THE CURSE OF
THE BAMBINO, PART 9
"IT AIN'T OVER 'TIL IT'S OVER"...
Bruce Hurst out-duels Tom Seaver
April 18, 1986 ... At
Fenway Park, Tom Seaver played second banana to left-hander Bruce
Hurst, who hurled a three-hitter that led Boston to a 2-1 victory
over the White Sox.
equaled his career high of 11 strikeouts and gained a measure of revenge for a
3-1 loss to Seaver on Saturday in Chicago. Hurst fell behind in the third, 1-0.
But he refused to give another inch, holding on until Rich Gedman's run-scoring,
game- winning double in the seventh.
performance continued the revival of Boston pitching. It was the Red Sox' third
straight complete game, the first time they've accomplished that feat since May
27, May 30 and June 1, 1984. And although they are only 5-5, they have held the
opposition to two runs or fewer six times.
that effort, because Seaver was in vintage form, pitching well enough to win on
most nights. Boston got only five hits for a four-game Fenway total of 17. But
most of the five were timely, and eventually, they beat Seaver. After Seaver
pitched 4 2/3 hitless innings, Marty Barrett reached him for a single.
And with two
out in the sixth, Bill Buckner and Jim Rice combined to end his shutout bid.
Buckner tripled over the head of Reid Nichols. Then Rice muscled a single up the
middle, erasing the 1-0 Chicago lead. Finally, in the seventh, Boston's raw
strength prevailed against one of the game's premier pitching minds. Tony Armas,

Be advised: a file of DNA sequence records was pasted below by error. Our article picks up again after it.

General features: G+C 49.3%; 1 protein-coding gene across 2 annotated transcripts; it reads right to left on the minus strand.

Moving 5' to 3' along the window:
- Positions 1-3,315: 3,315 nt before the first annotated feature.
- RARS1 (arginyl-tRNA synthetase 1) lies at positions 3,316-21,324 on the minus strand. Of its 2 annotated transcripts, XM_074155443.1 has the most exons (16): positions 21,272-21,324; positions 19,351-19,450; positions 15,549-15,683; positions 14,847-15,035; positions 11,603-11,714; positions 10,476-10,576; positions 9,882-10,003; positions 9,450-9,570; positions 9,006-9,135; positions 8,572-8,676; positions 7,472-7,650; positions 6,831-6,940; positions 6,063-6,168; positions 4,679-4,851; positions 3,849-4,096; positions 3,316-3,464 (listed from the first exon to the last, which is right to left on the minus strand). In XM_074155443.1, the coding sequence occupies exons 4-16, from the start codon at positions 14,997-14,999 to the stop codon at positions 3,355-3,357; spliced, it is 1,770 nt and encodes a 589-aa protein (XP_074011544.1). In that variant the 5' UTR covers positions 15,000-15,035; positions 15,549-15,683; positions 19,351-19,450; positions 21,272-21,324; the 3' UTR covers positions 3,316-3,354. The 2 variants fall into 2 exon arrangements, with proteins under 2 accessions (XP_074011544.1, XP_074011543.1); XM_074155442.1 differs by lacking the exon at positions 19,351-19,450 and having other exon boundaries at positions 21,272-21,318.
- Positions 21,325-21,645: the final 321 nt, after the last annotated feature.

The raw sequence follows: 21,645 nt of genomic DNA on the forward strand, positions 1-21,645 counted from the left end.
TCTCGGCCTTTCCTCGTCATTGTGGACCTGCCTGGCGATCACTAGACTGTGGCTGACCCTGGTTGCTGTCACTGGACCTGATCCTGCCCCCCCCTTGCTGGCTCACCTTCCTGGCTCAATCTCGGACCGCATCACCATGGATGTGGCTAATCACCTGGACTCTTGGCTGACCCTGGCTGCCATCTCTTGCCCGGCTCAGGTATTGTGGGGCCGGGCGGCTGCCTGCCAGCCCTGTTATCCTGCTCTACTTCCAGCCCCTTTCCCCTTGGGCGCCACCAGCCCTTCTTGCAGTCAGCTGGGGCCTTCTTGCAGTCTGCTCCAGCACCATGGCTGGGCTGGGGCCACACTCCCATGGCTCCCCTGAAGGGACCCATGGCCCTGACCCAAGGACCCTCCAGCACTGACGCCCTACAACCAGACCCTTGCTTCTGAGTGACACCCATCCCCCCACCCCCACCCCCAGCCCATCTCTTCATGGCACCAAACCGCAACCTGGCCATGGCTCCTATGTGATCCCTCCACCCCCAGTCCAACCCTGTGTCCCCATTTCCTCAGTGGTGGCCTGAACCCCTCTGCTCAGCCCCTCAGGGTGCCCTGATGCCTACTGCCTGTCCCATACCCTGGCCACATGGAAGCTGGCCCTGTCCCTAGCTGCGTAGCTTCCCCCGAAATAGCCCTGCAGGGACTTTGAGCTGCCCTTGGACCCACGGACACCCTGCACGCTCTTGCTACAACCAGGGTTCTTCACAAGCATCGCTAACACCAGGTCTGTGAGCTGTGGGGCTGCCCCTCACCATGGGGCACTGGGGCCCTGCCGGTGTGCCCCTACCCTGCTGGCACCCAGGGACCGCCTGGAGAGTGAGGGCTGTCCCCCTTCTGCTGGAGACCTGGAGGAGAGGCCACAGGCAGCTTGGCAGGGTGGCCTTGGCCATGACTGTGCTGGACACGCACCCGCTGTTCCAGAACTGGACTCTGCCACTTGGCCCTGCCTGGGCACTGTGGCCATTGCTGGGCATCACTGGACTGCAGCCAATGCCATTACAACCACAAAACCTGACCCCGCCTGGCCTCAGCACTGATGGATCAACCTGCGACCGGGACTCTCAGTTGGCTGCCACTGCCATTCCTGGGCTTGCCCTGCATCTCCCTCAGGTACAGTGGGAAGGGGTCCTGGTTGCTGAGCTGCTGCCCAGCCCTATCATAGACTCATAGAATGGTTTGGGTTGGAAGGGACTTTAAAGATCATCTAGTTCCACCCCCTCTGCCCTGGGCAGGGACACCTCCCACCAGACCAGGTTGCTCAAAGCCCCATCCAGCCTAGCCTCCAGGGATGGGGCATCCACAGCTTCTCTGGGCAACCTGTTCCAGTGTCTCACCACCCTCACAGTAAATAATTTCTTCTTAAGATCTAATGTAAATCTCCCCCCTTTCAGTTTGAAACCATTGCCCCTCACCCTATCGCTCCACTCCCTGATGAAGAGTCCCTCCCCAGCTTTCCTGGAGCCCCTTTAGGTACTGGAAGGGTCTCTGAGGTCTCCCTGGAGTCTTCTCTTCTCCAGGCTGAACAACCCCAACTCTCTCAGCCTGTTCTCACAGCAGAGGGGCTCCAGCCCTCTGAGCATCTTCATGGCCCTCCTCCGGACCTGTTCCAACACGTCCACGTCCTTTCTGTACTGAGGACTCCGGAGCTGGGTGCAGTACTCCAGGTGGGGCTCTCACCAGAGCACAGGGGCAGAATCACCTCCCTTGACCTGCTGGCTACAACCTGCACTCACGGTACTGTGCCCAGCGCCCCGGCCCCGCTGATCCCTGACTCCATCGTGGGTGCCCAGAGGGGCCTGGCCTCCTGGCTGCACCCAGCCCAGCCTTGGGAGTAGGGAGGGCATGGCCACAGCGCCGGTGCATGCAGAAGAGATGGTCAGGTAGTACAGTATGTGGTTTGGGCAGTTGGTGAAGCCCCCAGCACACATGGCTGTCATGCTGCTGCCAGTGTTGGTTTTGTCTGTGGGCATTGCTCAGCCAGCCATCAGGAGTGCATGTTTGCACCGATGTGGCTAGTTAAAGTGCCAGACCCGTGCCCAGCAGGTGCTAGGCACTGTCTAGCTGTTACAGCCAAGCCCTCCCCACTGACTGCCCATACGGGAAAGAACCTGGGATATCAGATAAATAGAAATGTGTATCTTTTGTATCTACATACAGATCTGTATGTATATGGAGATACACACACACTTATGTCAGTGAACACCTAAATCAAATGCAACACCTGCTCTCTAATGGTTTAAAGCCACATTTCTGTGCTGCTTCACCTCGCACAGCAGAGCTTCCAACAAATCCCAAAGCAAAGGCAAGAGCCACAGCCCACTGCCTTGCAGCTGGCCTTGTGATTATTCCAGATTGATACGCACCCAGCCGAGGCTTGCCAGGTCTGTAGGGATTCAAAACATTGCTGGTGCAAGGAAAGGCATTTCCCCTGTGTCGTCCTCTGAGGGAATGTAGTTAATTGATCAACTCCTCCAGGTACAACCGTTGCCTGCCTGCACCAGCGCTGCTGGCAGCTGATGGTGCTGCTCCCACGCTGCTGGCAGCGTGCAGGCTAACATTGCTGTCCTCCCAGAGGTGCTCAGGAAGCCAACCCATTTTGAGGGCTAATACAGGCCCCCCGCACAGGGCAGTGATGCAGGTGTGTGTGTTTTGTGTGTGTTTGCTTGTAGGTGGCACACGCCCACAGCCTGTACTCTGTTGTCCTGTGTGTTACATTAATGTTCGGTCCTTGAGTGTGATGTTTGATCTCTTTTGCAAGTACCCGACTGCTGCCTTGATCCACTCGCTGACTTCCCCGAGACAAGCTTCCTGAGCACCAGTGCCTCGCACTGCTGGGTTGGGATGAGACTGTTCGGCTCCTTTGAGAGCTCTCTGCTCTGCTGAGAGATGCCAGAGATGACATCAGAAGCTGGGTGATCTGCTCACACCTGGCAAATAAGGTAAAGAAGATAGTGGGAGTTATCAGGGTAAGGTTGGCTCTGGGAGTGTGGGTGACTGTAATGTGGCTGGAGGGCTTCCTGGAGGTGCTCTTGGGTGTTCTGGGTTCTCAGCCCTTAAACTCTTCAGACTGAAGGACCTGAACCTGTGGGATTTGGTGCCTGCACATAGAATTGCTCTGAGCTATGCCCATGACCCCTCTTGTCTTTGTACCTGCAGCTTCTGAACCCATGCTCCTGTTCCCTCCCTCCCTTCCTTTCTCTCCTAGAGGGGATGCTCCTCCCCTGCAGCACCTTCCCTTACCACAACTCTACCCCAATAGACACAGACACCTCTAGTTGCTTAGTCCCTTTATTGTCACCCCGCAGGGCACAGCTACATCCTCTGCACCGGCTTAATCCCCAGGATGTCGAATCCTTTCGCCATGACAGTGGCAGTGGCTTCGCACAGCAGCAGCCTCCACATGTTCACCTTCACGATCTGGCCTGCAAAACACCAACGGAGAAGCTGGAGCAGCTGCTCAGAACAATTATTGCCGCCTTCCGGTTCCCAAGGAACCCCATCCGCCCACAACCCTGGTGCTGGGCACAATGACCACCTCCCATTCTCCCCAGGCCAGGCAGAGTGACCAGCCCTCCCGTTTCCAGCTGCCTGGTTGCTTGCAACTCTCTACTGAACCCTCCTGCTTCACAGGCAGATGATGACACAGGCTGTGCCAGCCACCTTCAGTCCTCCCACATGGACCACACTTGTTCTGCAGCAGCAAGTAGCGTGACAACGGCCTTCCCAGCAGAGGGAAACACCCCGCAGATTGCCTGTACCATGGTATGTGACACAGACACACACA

who an inning later would make a game-saving throw, led off with a ground-rule
double to right. He also muscled a fast ball, which squirted away from right
fielder Harold Baines and into the seats. Gedman followed with an opposite-field
double that barely eluded Chicago's new left fielder, Carlton Fisk. The White
Sox outfield had been shaded to the right, and Fisk had no chance on the ball.
Hurst was a
bit too aggressive in the third inning, and it cost him a run. After walking
Bryan Little with one out, Hurst tried to chase down a grounder by Skinner, not
exactly the swiftest of the White Sox, instead of letting Wade Boggs handle it.
His off-balance throw pulled Buckner off the bag, and both runners were safe.
Wayne Tolleson's double then scored Little. The Red Sox' offense eventually gave
Hurst the lead, and the defense preserved it.
With one out
in the eighth, pinch hitter Rodney Craig hit a rope to right. Dwight Evans ran
the ball down but dropped it as it dipped suddenly. Evans' first error since
last May 25 put Craig on second. Tolleson followed with his second hit, a single
to center. Armas, playing shallow, charged the ball and made a quick throw home.
Gedman took the throw a foot or two to the right of the plate, then reached back
to tag Craig, and got a kick in the head to go along with the pats on the back
from his teammates.
now leads the American League with 24 strikeouts. Tonight marked the third time
in his career that he has fanned 11 and the seventh time he has been in double